How the Stormont deal seeks to stabilise power-sharing – but will it work?
THE Stormont deal includes a range of measures aimed at improving the stability of power-sharing.
Chief among them is addressing the Petition of Concern (PoC), the assembly's contentious 'veto' mechanism which has been considered a key sticking point in the negotiations.
The British government says the agreement delivers "meaningful reform" to the PoC, but the amendments appear minimal compared what some parties had been proposing.
It can no longer be used to protect MLAs or ministers from motions on their conduct, but parties are generally only making a woolly promise to use it in "exceptional circumstances and as a last resort".
At 30 signatures, there is no change in the number of MLAs needed to trigger a petition – but it now needs members from two or more parties (or one party plus MLAs elected as independents) and cannot be signed by the assembly speaker or deputy speakers.
It is hoped these changes will return the PoC to its intended purpose of safeguarding minorities, but will it be enough to prevent future disputes over its use derailing the assembly? The British government has pledged to keep it "under review" with six-monthly reports.
In the wake of the RHI inquiry, the deal also outlines various measures aimed at improving the executive's transparency and accountability, including "strengthened drafts of the ministerial, civil service and special adviser codes".
The role of special advisers (Spads) will come under greater scrutiny, with publication of their gifts and hospitality received, meetings with external organisations, and pay.
In what seems like a response to DUP leader Arlene Foster's "I'm accountable but I'm not responsible" reaction during the inquiry to concerns over her Spad Andrew Crawford's conduct, the deal sets out that ministers would be "responsible for the management, conduct and discipline of their special advisers".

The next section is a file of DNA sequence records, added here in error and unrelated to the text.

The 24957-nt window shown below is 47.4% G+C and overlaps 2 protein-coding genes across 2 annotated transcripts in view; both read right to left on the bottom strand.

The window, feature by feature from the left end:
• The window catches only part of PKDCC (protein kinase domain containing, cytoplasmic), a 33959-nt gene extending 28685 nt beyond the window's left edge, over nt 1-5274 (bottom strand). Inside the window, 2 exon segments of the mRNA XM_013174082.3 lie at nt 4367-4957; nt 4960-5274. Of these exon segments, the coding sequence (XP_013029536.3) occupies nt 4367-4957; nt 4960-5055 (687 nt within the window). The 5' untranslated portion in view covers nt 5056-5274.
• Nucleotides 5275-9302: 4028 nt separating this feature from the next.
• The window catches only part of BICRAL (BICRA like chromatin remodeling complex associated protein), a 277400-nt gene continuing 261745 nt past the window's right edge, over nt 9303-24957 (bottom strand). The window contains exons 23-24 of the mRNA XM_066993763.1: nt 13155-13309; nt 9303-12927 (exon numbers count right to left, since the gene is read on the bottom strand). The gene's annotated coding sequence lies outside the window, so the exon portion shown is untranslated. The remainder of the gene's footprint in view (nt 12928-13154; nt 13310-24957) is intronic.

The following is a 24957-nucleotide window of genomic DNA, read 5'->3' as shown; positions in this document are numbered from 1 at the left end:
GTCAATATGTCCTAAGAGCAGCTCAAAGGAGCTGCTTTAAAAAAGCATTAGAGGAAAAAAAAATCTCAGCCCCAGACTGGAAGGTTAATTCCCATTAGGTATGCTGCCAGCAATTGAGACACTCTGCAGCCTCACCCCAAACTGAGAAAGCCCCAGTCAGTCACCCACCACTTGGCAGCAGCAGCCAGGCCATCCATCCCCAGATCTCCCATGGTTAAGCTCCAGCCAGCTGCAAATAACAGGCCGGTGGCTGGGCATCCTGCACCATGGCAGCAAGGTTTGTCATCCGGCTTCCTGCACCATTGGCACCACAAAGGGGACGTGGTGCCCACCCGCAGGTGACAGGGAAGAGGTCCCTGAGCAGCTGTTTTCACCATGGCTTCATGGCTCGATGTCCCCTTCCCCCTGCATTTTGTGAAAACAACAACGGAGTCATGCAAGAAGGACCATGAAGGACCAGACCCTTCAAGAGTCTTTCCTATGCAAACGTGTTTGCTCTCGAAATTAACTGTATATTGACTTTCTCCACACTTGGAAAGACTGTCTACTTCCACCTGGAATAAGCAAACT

Concerns over civil servants' record-keeping and note-taking are also addressed through an "explicit requirement" to maintain accurate records.
In addition to the assembly standards commissioner which examines MLA conduct, there will be a new watchdog for ministers called the Commissioners for Ministerial Standards. However, the three new ministerial commissioners won't be able to make any recommendations for sanctions if ministers breach the code.
The deal also includes measures aimed at preventing the institutions from collapse again if another RHI-style political crisis emerges.
There will be more time to seek a replacement for a resigning First or Deputy First Minister before an election is triggered, and more time after an election to form an executive.
Taking cues from how Belfast City Council works, the deal introduces a Party Leaders' Forum to "improve collaboration and partnership". This could prove an important way for parties to privately thrash out disputes and combat the 'silo' mentality of how departments worked in previous administrations.
The glaringly missing piece in all this is of course the public inquiry report into the Renewable Heat Incentive scandal which brought down Stormont in the first place.
Inquiry chair Sir Patrick Coghlin and his team have yet to publish more than a year since public hearings came to a close. When the executive collapsed three years ago, few would have expected Stormont could have been restored before an RHI investigation delivered its findings.
The deal sidesteps this inconvenience by vowing to establish a "dedicated sub-committee which will consider the findings of the RHI inquiry and propose further reforms".
Whether any such recommendations ever bring about meaningful reforms will be left up to a future executive.